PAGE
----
FEATURE— Everyone is at risk of developing skin cancer, but those who have lived in sunny climates, such as those in Southern Utah, are at even greater risk.
Skin cancer most commonly occurs when skin cells are overexposed to the harmful ultraviolet rays found in sunlight, causing DNA damage and mutations in the cells leading to skin cancer, Dr. Steven Peine, Vivida dermatologist said.
While everyone is at risk of developing skin cancer to an extent, those who are most at risk are people with light skin and hair, those who have lived in sunny climates and those who have experienced many sunburns in their life.
“The other big risk for developing skin cancer is if you’ve had sun burns as a younger person,” Peine said. “People who’ve had a blistering sunburn have twice the risk of getting skin cancer as anybody else.”
It’s never too late to begin practicing skin cancer prevention. The best way to prevent the DNA damage that leads to cancer is to avoid UV rays, so protection from the sun is key.
Wearing sunscreen, a hat, sunglasses and long-sleeved clothing while outside works well to prevent sunburns. However, if possible, it is recommended to stay indoors midday when the sun is high in the sky.
“A good rule of thumb is to try to only be outside when your shadow is longer than you are tall,” Peine said.
Dermatologists recommend yearly full-body checkups to look for signs of skin cancer. If a suspicious area is found, a biopsy is performed by numbing the area and removing a small piece of the skin to be sent to a laboratory for analysis.
If the results of the biopsy come back positive for skin cancer, there are several treatment options including incisions, electrodesiccation and curettage, or a burning and scraping method typically used to treat basal cell carcinoma. Chemotherapy or radiation may be necessary in some cases.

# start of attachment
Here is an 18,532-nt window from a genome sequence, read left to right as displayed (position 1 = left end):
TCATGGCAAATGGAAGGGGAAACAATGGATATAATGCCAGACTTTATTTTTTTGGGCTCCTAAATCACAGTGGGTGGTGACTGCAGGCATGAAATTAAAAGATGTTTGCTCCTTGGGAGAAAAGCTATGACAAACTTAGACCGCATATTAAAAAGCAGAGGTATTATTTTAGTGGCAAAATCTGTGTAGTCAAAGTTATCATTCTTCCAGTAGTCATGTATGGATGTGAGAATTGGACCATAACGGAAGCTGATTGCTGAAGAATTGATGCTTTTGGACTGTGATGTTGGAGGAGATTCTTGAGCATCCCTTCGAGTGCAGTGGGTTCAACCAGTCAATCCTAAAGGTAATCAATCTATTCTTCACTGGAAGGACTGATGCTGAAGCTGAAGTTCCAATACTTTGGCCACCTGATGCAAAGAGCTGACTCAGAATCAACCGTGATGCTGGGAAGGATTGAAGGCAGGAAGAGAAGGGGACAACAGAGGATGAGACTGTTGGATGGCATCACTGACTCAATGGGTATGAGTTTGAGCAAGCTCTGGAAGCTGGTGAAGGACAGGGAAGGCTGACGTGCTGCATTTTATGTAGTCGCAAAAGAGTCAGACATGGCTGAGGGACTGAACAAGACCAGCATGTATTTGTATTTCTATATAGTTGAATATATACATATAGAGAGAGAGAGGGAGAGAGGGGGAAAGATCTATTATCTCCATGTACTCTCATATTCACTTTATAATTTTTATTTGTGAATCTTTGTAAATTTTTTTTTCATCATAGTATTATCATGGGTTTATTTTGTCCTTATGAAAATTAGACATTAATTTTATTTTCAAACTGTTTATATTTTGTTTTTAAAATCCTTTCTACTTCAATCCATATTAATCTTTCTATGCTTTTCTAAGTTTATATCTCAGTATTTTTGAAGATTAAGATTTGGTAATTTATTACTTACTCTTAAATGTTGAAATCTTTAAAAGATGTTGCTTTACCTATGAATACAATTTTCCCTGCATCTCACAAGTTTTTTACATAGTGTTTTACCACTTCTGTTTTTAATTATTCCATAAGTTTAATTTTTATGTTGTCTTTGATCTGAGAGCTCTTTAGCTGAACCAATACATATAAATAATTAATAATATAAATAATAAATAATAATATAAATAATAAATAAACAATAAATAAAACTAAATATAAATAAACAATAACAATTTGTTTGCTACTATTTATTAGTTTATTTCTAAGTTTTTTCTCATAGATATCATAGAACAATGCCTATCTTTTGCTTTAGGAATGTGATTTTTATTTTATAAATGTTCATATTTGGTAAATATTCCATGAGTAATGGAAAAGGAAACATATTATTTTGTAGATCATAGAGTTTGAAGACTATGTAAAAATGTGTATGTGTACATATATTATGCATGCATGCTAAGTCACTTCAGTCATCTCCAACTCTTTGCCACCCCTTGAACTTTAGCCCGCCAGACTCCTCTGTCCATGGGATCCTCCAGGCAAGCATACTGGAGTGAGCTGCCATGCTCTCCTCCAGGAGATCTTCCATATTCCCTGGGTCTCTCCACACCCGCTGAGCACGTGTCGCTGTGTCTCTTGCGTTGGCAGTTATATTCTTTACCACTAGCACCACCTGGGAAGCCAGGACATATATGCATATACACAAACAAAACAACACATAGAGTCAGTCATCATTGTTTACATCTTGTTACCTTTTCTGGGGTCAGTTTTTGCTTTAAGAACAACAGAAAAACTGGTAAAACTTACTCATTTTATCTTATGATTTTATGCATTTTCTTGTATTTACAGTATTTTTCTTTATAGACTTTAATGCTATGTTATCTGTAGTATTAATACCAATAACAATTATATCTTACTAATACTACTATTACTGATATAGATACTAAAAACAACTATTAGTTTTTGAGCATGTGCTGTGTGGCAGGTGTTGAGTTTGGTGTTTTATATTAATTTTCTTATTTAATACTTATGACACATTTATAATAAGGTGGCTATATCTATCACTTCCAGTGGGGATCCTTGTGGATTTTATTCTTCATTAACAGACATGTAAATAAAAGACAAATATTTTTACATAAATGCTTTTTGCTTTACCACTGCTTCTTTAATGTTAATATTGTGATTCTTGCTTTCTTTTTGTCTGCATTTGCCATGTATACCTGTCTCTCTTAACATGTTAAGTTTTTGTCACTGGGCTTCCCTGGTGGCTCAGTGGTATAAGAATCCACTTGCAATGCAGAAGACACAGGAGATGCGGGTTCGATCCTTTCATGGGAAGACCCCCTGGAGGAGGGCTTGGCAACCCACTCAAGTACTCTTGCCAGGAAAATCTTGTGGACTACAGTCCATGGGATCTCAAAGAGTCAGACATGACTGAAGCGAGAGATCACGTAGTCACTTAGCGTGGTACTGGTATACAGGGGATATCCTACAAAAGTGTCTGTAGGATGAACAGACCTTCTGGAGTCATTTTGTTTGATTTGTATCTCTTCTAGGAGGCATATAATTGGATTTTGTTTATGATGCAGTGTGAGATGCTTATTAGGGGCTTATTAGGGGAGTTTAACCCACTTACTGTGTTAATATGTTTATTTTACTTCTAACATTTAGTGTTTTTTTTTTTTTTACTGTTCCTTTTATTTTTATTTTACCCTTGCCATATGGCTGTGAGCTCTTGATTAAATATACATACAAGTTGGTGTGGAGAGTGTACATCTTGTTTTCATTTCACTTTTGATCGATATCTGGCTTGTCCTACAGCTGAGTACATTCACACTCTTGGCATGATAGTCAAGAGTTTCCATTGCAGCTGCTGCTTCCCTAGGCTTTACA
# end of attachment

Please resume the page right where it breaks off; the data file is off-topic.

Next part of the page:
One of the best skin cancer treatment options, however, is Mohs micrographic surgery. Peine is a fellowship-trained Mohs surgeon who uses the surgery primarily to treat skin cancers on the head, neck and other sensitive areas.
“Mohs micrographic surgery is the most effective way to treat skin cancer,” Peine said.
Mohs surgery is a simple procedure wherein the skin around the suspicious area is cut through a small incision and the tissue is removed and taken to a lab to determine whether or not it is cancerous. The doctor can then verify that all of the roots of the skin cancer have been removed the same day, which is 99 percent effective.
Peine is also a trained pathologist and can study the skin sample himself immediately after removing it instead of sending it off to a lab. If the sample is indeed cancerous, the same day testing allows him to remove any remaining skin cancer in the area immediately before reconstructing the area.
In Mohs surgery, the smallest incision possible is made in order to leave as much healthy skin as possible. As Peine is also trained in cosmetic reconstruction, the incision is repaired with minimal scarring.
“It’s an excellent treatment. Mohs surgery is the gold standard for clearing skin cancer,” Peine said.
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